Okay, this is simply awesome.
As regular readers know, I’ve been posting a series called A History of Jacke in 100 Objects. These short stories are fictional versions of things that have happened to me. Like most fiction, they’re based on real-life experiences and drawn from people I’ve known, though the characters are typically exaggerations, or composites, or both.
The stories have been popular, and I’ve been pleased by how wide their appeal has been. That was my intention, of course – not just to share with those who were there, but to express something recognizable to those who were not. So I’m grateful when people I’ve never met tell me they knew coaches like the ones in #1 – The Padlock. Or that they’ve felt the same way as the father in #8 – The Burger Car. Or that they were inspired by the teacher’s triumph in #10 – The Spitwad. Even the ones who say they smiled at my battle with Jerry Seinfeld in #3 – The Blood Cake.
One post in particular, #7 – The Keyboard, about a young boy and his burnt-out music teacher, seems to have touched a nerve. And it has led to a couple of follow-up moments that left me shaking my head with wonder.
The first was from a music teacher who, like the narrator, was given a paper keyboard on which to practice as a young child:
Very, very moving, Jacke, and indirectly very nostalgic for me too. When we lived in Hong Kong in the 50s my parents tried to persuade a Russian piano teacher to take me on when I was four, again even though we didn’t have a piano. Too young, she assured my parents; instead, a dummy keyboard made from black and white paper strips glued to a cheap table was advised, on which I practised for a few months. Then we went abroad.
Fifteen months or so later we returned from the UK, and I was interviewed again and allowed to actually play on a real piano. Said teacher was amazed. “Why didn’t you bring him to me a year ago?” Clearly a few thousand miles was no bar to starting lessons properly. I haven’t looked back, and still teach and accompany now six decades on. Luckily for my students, I’m no Miss Steiner in my approach to pedagogy.
What a wonderful story, with such a lovely ending. So much better than the place I left the narrator in number 7.
An even bigger surprise came from a former schoolmate of mine:
My dad, Gui Lessin, is an artist who lives and works in Vence, France. In third grade when he was still living in New York City he came to visit and sat in on one of my piano lessons on the stage. Afterward, he painted this which is hanging above my piano right now. It doesn’t flatter my piano playing but since the frowny one depicts a certain piano teacher I thought you’d get a kick out of it.
And here’s the picture!
What a great painting – that’s her! The inspiration for the story! I was not familiar with Gui Lessin’s work before, but I definitely am now. He captured the mood perfectly: the looming proximity, the hawklike intensity, and the near desperation – the raw need of the teacher to see the student finally get it right.
Just look at how close she is, as she does everything she can but reach out and play the song herself. It’s all there: everything I remember about that dark, cave-like practice stage and the atmosphere of those music lessons.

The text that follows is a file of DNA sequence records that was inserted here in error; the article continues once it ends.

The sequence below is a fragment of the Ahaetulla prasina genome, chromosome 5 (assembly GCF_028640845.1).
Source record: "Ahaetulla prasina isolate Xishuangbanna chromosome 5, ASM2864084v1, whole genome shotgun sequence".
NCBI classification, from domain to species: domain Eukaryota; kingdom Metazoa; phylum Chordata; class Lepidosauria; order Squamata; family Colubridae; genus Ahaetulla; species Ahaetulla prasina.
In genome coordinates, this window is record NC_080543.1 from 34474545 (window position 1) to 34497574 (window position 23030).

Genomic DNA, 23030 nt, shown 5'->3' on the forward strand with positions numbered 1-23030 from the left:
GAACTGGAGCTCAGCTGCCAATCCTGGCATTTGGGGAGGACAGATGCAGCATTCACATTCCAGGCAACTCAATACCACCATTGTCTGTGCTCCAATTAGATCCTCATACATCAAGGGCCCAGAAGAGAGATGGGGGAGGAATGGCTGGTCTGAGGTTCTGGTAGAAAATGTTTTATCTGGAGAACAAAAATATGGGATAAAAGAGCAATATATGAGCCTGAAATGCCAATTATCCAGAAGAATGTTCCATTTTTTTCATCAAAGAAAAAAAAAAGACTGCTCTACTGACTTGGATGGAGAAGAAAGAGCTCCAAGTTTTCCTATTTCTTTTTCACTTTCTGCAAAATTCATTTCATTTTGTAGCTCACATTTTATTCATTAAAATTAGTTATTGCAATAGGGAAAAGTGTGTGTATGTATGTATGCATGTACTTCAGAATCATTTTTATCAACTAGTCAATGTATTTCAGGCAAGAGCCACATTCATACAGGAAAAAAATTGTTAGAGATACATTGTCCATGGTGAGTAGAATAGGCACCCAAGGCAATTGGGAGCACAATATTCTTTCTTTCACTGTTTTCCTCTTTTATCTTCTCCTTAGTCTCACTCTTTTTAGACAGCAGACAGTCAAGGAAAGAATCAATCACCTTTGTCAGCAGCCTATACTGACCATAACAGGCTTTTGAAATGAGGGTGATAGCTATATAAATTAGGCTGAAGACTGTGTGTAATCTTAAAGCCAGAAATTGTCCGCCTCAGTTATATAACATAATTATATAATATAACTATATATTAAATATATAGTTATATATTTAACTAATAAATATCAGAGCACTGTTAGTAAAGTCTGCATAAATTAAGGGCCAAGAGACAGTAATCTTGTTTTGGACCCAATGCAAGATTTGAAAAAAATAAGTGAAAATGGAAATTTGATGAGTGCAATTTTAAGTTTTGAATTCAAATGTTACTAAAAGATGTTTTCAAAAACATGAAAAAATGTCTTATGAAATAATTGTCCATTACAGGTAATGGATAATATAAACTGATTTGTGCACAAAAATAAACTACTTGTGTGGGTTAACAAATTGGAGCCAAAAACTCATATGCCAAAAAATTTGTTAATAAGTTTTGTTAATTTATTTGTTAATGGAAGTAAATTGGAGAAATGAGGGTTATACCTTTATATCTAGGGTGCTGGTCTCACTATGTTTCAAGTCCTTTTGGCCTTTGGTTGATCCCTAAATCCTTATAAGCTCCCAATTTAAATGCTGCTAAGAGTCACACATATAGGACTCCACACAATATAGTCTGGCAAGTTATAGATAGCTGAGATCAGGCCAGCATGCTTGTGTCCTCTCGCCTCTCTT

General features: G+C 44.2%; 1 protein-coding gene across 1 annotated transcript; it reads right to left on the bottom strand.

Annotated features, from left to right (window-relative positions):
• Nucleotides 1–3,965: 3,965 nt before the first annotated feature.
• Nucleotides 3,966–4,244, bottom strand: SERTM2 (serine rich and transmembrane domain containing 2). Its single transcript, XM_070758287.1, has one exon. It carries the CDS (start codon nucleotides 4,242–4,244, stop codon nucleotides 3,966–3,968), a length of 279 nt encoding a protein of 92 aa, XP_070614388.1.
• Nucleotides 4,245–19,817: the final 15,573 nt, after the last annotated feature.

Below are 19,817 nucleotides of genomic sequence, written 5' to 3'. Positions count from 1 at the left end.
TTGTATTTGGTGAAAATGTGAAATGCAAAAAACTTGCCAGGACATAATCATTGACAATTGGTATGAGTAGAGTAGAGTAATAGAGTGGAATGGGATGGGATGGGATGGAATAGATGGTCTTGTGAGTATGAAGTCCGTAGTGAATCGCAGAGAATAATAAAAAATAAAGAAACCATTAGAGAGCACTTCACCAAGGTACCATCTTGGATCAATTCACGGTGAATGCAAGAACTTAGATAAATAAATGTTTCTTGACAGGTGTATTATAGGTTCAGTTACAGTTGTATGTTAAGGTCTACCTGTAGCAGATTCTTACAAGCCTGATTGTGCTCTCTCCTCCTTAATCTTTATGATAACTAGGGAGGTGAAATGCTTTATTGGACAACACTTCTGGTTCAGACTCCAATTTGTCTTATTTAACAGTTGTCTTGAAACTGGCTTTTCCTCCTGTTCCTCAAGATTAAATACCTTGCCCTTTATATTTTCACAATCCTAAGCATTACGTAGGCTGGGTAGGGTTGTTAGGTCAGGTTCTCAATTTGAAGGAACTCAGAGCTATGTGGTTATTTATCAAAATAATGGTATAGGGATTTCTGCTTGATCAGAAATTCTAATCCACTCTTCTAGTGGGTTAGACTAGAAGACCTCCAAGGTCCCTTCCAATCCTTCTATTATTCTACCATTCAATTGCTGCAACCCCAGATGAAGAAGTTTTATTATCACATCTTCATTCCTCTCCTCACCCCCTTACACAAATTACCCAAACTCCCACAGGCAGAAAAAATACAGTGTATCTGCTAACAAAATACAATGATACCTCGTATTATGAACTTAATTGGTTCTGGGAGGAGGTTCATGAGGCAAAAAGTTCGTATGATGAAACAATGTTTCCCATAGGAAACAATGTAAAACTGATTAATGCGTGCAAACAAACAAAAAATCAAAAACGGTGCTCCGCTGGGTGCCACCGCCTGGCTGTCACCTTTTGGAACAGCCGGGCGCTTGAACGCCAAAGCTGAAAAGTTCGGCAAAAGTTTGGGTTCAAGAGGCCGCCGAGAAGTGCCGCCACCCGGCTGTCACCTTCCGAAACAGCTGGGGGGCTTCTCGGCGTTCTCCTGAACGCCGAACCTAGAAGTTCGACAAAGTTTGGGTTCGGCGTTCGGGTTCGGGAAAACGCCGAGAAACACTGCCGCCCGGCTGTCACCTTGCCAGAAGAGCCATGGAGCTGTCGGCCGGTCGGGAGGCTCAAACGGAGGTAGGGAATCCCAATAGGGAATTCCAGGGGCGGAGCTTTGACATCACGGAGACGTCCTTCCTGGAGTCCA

If I could paint like this, I’m not sure I would ever write another word.
I should also add that although our teacher was unusual, and in the story I emphasized the impact of watching her break down before our very eyes, I can only view her with empathy and affection. She herself was not to blame, at least not by me. No, I blame the circumstances that had driven her to it.
Many teachers can endure the frustrations of teaching young children because they have a love for children or education. But what if you started teaching because of your love of music? And every day you had to protect it from the worst assaults that young musicians can mount? I found something human, even noble about the way she battled her way through this, in her own way.
One friend recalled her shouting at the flute section that they had played a section wrong “eight times in a row.” That was a classic; I remember the moment and can still hear the baffled outrage in her voice. And now, as an adult who knows what it’s like to try to lead a group of kids in anything, I can imagine the agony going through her mind as she counted the mistakes:
What are we up to now, four? Well, let’s start over, I’m sure they’ll get it right next time… Okay, there’s five. My goodness. Well, let’s try again…Jesus, that’s six. Incredible. Why can’t they play this? Okay, start over… There’s seven. WHY can’t the FLUTES get it RIGHT??? IT ISN’T THAT HARD, PEOPLE…And… there’s EIGHT. EIGHT TIMES IN A ROW, AND WRONG EVERY SINGLE TIME. WHAT AM I DOING UP HERE? WHY DO I CARE? WHY DOES GOD HATE ME SO MUCH!!!
Who has the patience to endure beginning music students, year after year after year? I know I wouldn’t.
And who would march alongside the band in the Memorial Day Parade, pounding the bass drum THAT SHE HERSELF WAS WEARING, sweating and shouting at the students to try to keep them in some kind of order and to play some approximation of “God Bless America”?
Not many people are that devoted to anything or to anyone. We were lucky that she was.
My thanks to all the commenters and emailers who have given Object #7 a special twist. And in particular to the artist and his daughter, who together preserved a moment in time that has filled me with nostalgia and warmth.
And of course, my thanks to Miss Steiner and her real-life inspiration – and to music teachers everywhere.
Image Credit: Gui Lessin